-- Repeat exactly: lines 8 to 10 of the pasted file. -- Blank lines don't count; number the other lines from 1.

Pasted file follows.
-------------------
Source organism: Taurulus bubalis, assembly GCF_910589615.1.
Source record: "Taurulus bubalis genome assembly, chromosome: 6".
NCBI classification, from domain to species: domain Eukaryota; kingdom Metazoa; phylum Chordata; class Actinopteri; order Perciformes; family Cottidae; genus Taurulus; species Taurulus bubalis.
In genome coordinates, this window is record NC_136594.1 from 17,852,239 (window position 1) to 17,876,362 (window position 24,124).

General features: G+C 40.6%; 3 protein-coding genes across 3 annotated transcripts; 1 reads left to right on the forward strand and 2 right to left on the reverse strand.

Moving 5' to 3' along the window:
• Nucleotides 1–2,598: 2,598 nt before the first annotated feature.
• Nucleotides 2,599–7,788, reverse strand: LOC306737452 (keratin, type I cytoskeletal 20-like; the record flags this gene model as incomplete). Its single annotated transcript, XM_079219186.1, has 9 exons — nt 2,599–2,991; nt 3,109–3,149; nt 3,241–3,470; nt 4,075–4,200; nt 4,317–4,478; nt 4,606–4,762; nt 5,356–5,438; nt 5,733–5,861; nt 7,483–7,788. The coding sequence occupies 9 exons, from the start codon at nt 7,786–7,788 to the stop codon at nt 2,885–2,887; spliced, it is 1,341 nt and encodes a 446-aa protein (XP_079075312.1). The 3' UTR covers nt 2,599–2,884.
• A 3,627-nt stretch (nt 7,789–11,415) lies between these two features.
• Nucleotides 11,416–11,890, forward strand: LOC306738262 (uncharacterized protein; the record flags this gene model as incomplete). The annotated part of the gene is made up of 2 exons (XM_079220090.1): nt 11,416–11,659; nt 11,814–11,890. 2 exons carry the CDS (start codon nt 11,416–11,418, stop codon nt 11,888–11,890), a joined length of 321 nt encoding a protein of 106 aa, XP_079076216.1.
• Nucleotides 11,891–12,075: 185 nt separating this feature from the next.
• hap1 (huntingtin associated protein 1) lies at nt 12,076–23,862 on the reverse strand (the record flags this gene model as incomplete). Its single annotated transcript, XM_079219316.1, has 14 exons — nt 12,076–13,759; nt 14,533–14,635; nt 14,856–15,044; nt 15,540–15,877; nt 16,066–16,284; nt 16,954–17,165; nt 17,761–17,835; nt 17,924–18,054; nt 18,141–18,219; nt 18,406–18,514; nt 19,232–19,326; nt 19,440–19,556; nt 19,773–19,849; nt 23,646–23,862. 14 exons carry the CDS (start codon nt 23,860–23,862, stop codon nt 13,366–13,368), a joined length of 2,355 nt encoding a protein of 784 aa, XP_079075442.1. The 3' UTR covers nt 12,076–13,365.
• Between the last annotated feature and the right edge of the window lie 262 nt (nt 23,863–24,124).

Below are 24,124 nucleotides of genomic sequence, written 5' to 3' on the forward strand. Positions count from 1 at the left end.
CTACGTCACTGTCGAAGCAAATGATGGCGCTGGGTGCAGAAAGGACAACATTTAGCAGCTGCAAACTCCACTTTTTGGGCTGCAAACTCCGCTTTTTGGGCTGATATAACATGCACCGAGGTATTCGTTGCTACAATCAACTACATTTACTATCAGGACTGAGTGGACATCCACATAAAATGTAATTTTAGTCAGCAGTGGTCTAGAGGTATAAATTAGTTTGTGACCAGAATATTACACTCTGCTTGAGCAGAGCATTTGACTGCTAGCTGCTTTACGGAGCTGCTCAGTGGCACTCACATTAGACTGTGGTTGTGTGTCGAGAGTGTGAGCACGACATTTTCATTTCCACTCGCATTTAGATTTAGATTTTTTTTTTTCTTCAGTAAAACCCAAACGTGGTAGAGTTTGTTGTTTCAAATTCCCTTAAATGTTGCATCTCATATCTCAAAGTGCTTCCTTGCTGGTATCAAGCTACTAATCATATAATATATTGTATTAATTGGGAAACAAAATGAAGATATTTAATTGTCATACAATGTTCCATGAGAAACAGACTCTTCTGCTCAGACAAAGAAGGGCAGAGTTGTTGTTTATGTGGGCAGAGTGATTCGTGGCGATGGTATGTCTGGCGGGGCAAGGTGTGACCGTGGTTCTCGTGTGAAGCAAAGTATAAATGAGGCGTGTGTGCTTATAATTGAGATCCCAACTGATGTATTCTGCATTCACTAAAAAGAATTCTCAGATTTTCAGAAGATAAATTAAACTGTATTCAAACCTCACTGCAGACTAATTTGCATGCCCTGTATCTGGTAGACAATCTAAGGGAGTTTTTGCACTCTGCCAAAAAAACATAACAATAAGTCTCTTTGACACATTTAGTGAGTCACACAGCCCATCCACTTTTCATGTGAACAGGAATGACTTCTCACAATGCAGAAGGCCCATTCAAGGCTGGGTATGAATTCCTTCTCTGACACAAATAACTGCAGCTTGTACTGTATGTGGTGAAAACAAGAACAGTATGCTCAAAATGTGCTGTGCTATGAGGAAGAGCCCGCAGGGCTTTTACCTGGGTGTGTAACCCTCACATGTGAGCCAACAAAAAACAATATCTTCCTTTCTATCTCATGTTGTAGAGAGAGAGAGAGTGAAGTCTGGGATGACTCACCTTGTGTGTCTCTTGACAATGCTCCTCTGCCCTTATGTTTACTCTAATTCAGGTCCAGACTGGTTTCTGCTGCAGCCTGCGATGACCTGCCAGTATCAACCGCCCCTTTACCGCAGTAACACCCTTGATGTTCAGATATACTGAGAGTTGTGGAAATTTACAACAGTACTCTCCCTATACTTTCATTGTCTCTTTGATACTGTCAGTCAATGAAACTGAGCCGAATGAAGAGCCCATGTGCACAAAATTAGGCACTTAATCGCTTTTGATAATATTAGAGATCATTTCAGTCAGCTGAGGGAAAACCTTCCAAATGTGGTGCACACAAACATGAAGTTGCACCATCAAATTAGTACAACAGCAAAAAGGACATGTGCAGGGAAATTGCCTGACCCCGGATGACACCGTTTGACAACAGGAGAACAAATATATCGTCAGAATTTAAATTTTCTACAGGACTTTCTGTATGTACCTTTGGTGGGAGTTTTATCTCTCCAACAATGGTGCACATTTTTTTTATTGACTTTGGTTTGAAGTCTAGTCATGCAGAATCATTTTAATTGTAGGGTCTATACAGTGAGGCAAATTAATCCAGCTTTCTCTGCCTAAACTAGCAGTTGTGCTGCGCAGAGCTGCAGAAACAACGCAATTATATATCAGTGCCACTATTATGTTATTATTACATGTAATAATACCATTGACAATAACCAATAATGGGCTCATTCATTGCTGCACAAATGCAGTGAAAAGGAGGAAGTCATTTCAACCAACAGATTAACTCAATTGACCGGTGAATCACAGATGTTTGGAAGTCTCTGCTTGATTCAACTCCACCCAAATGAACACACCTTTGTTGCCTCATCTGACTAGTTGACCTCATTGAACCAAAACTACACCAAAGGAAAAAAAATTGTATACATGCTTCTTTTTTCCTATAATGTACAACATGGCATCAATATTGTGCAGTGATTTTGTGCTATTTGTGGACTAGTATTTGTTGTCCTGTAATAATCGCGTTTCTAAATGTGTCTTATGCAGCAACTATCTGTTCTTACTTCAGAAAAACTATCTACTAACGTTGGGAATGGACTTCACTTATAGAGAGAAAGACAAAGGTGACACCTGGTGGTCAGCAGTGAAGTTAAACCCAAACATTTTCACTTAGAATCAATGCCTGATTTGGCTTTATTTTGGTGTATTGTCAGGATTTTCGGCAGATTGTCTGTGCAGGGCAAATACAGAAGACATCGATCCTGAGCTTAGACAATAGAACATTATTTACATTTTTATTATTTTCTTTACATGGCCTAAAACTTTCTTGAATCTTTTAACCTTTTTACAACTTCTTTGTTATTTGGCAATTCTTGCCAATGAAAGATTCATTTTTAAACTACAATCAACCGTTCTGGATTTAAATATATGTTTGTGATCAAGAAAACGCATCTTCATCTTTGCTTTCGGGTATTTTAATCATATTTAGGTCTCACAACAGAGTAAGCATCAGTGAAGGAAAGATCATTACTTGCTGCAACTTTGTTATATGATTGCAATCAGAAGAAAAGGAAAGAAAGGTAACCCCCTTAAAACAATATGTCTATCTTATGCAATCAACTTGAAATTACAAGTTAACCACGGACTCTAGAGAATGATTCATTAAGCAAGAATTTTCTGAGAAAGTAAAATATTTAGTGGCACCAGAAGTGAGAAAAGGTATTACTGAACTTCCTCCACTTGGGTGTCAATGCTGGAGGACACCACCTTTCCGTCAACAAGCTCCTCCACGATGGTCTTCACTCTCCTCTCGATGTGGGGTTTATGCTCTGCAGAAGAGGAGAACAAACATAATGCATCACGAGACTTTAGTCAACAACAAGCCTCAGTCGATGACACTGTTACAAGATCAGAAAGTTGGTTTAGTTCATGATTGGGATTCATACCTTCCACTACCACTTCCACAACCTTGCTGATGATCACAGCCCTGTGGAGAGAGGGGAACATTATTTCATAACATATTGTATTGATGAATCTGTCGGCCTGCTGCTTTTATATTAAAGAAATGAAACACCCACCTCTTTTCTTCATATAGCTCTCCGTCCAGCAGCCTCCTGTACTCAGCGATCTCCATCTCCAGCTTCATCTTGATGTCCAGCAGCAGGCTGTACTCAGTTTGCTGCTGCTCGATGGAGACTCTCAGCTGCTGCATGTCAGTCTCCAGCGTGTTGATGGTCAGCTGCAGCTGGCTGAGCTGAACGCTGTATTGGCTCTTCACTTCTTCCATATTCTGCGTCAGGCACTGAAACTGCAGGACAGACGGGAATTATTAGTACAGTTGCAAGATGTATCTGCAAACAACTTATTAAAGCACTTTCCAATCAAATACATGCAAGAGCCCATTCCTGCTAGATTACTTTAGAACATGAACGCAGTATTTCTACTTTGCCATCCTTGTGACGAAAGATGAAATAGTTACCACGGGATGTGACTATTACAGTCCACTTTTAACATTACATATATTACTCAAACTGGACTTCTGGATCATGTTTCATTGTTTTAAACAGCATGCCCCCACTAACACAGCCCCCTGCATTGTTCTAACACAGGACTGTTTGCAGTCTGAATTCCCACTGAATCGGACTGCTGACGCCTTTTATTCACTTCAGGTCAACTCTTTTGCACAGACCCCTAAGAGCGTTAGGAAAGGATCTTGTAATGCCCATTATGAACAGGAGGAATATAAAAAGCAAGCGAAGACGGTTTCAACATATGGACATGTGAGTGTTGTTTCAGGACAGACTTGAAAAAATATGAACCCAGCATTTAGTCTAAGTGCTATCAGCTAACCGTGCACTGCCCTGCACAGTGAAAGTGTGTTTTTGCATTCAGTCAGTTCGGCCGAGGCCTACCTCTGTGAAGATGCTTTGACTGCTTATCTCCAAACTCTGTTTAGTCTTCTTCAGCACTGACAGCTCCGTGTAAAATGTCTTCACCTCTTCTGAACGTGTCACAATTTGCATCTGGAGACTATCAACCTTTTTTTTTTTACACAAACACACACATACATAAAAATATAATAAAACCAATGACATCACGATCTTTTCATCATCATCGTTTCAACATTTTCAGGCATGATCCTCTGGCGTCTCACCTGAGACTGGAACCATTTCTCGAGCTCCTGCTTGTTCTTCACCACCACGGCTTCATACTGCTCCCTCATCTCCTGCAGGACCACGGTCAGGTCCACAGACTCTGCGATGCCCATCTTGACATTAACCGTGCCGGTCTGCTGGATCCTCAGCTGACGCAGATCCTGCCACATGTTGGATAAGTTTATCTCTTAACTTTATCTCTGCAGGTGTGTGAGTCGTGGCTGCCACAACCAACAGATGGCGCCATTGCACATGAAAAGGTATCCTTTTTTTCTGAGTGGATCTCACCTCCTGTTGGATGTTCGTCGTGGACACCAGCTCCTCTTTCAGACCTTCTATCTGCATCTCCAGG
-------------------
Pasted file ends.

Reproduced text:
• Nucleotides 2,599–7,788, reverse strand: LOC306737452 (keratin, type I cytoskeletal 20-like; the record flags this gene model as incomplete). Its single annotated transcript, XM_079219186.1, has 9 exons — nt 2,599–2,991; nt 3,109–3,149; nt 3,241–3,470; nt 4,075–4,200; nt 4,317–4,478; nt 4,606–4,762; nt 5,356–5,438; nt 5,733–5,861; nt 7,483–7,788. The coding sequence occupies 9 exons, from the start codon at nt 7,786–7,788 to the stop codon at nt 2,885–2,887; spliced, it is 1,341 nt and encodes a 446-aa protein (XP_079075312.1). The 3' UTR covers nt 2,599–2,884.
• A 3,627-nt stretch (nt 7,789–11,415) lies between these two features.
• Nucleotides 11,416–11,890, forward strand: LOC306738262 (uncharacterized protein; the record flags this gene model as incomplete). The annotated part of the gene is made up of 2 exons (XM_079220090.1): nt 11,416–11,659; nt 11,814–11,890. 2 exons carry the CDS (start codon nt 11,416–11,418, stop codon nt 11,888–11,890), a joined length of 321 nt encoding a protein of 106 aa, XP_079076216.1.